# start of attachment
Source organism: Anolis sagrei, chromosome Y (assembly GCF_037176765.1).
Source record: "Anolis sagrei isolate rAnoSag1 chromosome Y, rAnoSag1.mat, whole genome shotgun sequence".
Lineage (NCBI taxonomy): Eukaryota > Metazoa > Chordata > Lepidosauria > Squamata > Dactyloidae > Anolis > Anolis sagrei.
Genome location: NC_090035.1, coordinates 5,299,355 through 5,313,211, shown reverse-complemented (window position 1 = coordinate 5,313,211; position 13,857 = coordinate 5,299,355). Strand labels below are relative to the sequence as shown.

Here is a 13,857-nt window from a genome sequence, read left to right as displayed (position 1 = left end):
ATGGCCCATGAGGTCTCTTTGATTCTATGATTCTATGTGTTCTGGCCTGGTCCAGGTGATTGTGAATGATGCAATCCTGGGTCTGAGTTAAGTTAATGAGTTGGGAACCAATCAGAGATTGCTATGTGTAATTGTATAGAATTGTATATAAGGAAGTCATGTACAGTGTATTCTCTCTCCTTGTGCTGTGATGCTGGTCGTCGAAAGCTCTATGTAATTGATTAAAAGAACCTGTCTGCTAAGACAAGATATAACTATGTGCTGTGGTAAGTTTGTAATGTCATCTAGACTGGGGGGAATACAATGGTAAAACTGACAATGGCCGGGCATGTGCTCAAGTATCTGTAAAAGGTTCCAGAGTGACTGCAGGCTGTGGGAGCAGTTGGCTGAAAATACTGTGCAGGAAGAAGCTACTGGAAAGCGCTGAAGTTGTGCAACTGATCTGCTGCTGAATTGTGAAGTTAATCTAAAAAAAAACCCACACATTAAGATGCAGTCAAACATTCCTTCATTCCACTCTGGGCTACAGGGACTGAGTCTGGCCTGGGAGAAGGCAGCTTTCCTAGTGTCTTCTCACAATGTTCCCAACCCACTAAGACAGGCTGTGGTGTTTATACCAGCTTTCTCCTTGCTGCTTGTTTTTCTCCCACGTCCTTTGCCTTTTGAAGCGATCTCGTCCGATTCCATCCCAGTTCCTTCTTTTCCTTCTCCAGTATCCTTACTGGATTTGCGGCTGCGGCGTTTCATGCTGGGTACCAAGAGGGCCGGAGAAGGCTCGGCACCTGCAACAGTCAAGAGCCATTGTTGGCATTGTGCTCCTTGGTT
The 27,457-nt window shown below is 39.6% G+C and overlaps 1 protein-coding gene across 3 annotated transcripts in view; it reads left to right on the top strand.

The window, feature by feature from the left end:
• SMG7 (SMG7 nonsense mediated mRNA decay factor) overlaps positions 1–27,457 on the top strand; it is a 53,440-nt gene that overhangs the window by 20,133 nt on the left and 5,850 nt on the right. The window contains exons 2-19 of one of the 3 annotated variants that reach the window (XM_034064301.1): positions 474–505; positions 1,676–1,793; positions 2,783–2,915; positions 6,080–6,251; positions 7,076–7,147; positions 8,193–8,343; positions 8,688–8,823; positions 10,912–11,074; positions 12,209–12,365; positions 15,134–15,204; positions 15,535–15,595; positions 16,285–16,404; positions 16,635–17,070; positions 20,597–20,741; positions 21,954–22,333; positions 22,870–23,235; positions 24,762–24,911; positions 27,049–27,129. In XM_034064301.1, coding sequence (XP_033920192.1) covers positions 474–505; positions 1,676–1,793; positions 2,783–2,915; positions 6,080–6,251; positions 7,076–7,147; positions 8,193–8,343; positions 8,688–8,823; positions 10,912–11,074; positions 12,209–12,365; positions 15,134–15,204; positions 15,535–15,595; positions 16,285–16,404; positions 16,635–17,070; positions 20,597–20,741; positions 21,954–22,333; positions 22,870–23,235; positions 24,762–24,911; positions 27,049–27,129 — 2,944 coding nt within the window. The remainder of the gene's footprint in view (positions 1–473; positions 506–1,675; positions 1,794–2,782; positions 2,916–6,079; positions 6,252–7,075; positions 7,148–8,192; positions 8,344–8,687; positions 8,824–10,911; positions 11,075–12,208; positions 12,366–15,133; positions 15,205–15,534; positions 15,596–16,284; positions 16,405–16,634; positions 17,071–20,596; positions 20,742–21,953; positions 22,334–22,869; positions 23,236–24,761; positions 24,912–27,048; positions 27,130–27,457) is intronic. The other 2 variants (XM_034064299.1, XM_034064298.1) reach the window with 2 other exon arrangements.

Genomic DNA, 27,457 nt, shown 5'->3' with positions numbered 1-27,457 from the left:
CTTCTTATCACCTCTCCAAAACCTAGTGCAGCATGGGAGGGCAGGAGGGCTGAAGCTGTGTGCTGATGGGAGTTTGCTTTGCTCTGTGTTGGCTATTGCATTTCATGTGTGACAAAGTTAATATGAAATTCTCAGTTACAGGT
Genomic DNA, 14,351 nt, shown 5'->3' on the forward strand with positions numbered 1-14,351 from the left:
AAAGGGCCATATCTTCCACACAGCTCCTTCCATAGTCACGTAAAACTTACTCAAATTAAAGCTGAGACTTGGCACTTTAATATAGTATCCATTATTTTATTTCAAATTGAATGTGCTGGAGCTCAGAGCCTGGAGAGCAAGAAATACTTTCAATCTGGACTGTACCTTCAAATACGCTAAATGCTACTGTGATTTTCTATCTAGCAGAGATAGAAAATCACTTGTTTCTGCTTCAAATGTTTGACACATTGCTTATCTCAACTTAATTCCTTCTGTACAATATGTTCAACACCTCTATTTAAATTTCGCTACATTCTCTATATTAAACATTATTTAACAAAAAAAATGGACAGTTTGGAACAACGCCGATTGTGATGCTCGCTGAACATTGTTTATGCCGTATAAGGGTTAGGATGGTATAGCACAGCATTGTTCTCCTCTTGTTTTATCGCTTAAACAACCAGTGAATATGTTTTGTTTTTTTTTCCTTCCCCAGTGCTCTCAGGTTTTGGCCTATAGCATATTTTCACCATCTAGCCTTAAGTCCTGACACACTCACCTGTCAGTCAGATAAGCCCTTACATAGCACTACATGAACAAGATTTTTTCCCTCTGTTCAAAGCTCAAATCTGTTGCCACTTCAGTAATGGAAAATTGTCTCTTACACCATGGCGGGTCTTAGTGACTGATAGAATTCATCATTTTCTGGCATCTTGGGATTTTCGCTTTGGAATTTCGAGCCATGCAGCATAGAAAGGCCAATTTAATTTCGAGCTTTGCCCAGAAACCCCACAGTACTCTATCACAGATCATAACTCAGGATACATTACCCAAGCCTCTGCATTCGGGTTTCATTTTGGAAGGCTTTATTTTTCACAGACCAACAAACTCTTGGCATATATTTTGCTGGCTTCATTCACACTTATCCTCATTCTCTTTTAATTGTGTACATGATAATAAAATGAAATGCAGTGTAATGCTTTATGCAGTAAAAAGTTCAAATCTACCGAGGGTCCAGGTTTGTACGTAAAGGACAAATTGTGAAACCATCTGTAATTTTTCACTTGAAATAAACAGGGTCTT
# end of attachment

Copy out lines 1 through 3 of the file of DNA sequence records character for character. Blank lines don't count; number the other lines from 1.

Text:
Source organism: Anolis sagrei, chromosome Y (assembly GCF_037176765.1).
Source record: "Anolis sagrei isolate rAnoSag1 chromosome Y, rAnoSag1.mat, whole genome shotgun sequence".
Lineage (NCBI taxonomy): Eukaryota > Metazoa > Chordata > Lepidosauria > Squamata > Dactyloidae > Anolis > Anolis sagrei.